- Economists forecast a decline in consumer prices from December
- Inflation expectations as implied by swap hold near record low
With German government bonds on their longest winning streak in more than a year, investors are set to scour inflation data next week for clues as to whether the European Central Bank will provide more stimulus next month.
A measure of euro-region inflation expectations stayed near a record low this week even as the central bank pledged it is willing to do more to boost growth and price gains. Germany’s bonds were also supported as an account of the ECB’s meeting last month showed policy makers were already debating the possibility of preemptive action rather than waiting for the March 10 gathering to ease policy further.
Slower price growth is providing a double fillip for bond investors, as it preserves the value for fixed payments linked to the securities and threatens the inflation levels targeted by the ECB, which may prompt further stimulus. Speculation that more easing from the ECB is imminent has pushed Germany bonds to a 3.4 percent return so far in 2016, according to the Bloomberg World Bond Indexes, outperforming a 3 percent gain in Treasuries. The securities have also benefited as global turmoil hurt stock and commodity prices, driving investors to seek shelter in the haven on the euro region’s benchmark fixed-income assets.
“Inflation expectations have de-anchored significantly from the ECB’s target, and we think more action will be necessary,” said Peter Chatwell, head of rates strategy at Mizuho International Plc in London, who predicts the ECB will both cut a deposit rate and expand its bond purchases next month. “The market will watch inflation data closely. Emphasis will be on upside surprise of the bond-buying program.”
German 10-year bund yields fell six basis points, or 0.06 percentage point, this week to 0.20 percent at the 5 p.m. close in London on Friday. The 0.5 percent security due February 2026 rose 0.59, or 5.90 euros per 1,000-euro ($1,113) face amount, to 102.945. The yield has fallen for the past five weeks, the longest run since January 2015.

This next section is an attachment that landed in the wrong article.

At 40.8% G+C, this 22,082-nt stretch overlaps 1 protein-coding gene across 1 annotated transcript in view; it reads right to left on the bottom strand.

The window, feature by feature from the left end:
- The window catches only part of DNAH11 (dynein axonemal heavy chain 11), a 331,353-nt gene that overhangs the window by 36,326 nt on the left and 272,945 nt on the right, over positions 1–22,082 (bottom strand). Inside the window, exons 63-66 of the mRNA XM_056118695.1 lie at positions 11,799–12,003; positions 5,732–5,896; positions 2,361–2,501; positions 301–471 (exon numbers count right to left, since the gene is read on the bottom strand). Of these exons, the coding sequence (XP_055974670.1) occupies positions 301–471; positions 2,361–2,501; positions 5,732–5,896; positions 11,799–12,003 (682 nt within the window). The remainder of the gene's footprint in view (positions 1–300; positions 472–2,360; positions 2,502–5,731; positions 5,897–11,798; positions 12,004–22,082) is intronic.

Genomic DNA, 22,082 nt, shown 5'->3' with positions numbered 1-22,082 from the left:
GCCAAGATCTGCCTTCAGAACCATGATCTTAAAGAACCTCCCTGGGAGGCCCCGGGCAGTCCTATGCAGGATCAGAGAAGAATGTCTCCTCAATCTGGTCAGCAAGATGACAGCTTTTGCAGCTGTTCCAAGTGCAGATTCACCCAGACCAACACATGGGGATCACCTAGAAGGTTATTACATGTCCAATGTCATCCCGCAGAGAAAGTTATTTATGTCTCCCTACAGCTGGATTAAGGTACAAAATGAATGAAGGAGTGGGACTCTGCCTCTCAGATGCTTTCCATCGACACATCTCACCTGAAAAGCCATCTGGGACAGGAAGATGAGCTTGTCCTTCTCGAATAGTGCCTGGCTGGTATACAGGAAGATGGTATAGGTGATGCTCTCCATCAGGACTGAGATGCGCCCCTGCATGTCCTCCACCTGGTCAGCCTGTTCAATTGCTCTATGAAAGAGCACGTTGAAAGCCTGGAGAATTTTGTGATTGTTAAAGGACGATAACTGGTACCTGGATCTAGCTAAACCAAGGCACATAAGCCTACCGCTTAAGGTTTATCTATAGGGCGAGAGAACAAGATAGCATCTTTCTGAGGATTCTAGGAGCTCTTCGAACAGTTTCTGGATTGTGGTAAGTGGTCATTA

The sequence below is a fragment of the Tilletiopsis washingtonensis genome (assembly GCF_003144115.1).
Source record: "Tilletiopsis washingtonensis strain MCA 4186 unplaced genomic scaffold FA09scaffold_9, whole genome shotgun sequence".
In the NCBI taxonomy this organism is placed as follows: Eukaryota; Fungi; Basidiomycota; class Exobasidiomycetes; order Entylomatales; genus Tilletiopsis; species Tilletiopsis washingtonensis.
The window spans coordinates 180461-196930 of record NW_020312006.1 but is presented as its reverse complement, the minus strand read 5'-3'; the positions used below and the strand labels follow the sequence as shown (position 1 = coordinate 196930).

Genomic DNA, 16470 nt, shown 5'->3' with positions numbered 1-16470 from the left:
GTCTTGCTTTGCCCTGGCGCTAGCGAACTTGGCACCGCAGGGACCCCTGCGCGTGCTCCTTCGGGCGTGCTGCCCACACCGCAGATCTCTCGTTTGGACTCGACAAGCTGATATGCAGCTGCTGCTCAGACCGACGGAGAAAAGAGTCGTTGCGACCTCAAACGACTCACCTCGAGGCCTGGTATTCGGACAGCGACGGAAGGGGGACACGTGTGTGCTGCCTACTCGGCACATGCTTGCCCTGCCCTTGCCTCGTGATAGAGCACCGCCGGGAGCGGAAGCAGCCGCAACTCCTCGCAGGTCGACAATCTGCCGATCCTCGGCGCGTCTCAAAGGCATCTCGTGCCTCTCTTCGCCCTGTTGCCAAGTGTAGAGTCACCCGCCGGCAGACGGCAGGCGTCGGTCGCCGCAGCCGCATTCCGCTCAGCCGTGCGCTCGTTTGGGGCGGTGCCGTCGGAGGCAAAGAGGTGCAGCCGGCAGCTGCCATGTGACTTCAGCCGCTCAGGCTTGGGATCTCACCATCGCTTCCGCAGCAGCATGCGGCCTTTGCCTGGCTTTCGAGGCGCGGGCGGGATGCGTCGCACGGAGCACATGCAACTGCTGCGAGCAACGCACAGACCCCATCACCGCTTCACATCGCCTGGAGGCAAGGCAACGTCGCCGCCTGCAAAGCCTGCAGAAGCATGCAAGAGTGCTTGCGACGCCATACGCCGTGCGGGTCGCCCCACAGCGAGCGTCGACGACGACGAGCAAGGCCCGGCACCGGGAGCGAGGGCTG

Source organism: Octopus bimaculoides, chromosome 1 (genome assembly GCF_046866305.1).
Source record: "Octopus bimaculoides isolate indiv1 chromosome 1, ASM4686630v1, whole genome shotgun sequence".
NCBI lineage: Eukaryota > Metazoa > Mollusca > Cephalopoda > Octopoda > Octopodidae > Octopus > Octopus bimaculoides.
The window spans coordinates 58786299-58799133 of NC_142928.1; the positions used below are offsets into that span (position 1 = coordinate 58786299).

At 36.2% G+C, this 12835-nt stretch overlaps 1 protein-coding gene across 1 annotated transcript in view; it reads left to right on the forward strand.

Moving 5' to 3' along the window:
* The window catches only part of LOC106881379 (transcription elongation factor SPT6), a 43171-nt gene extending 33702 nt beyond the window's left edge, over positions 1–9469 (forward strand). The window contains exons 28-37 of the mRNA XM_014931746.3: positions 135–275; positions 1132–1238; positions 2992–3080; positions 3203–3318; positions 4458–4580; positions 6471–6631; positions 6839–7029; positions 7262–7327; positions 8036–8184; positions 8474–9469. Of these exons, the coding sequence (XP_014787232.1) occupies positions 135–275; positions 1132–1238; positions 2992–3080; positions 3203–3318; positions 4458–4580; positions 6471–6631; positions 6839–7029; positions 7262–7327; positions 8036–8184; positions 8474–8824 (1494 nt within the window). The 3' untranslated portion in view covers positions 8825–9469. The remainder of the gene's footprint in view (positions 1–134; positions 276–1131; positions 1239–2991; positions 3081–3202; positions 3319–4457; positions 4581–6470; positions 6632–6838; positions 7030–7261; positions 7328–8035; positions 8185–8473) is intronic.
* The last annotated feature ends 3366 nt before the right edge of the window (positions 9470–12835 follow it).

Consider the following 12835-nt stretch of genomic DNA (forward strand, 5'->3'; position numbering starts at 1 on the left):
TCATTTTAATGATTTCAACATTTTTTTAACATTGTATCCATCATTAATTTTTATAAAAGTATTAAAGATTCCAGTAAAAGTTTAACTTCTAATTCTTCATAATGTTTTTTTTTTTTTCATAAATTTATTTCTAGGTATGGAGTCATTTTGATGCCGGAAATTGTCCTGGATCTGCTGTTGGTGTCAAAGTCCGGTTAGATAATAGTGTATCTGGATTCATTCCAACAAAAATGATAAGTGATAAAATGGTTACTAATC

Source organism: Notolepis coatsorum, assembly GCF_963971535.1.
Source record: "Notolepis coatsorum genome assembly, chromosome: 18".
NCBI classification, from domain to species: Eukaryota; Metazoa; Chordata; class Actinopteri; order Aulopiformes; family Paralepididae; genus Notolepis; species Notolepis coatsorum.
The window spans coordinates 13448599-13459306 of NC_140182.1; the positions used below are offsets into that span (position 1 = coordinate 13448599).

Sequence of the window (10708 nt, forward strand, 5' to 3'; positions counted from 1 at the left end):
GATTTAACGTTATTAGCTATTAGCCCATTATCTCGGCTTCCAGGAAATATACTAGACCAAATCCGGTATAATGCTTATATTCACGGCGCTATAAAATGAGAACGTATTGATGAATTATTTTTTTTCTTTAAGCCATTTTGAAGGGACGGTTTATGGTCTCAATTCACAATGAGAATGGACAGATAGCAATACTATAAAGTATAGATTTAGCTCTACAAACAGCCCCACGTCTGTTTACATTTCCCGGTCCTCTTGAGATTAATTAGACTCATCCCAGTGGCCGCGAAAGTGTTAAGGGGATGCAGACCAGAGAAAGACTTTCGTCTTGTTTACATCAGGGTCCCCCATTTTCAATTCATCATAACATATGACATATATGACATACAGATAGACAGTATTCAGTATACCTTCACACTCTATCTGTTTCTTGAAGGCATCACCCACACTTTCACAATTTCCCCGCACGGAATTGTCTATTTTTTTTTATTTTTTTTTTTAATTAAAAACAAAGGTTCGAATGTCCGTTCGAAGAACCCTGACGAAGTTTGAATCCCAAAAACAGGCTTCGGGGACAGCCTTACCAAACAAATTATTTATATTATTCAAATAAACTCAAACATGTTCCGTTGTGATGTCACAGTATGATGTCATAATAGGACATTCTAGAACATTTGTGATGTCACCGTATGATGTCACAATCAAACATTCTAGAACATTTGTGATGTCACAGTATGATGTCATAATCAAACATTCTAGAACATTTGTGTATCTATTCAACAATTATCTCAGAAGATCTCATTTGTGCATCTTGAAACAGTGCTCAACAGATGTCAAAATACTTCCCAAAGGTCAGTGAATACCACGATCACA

Peripheral bonds also gained, with yields on 10-year Spanish securities dropping three basis points to 1.71 percent and Italian yields falling nine basis points to 1.56 percent.
Consumer prices in the 19-nation region dropped 1.4 percent in January from the previous month, according to the median of analyst estimates in a Bloomberg survey. The annual inflation rate was 0.4 percent, according to a separate survey. A market gauge that measures five-year inflation expectations five years from now was at 1.43 percent on Friday, having dropped to 1.425 percent on Feb. 12, the lowest in data going back to 2004, based on closing prices.
The Frankfurt-based ECB’s policy strategy currently rests on the twin barrels of quantitative easing -- 60 billion euros of public and private-sector assets per month -- and a deposit rate of minus 0.3 percent. The ECB’s ultimate goal is to drive inflation toward the goal of just under 2 percent.
Bank of America Corp. cut its year-end forecast for the German 10-year bond yield to 40 basis points, from a previous prediction of 75 basis points, as investors question the ability of central banks to boost economies, analysts including Ralf Preusser, global head of rates strategy, wrote in a client note on Friday. “The risks are for further changes in the same direction” as policy so far has failed to boost inflation expectations, they wrote. The bank expects the Federal Reserve to raise rates twice this year and not three as previous forecast.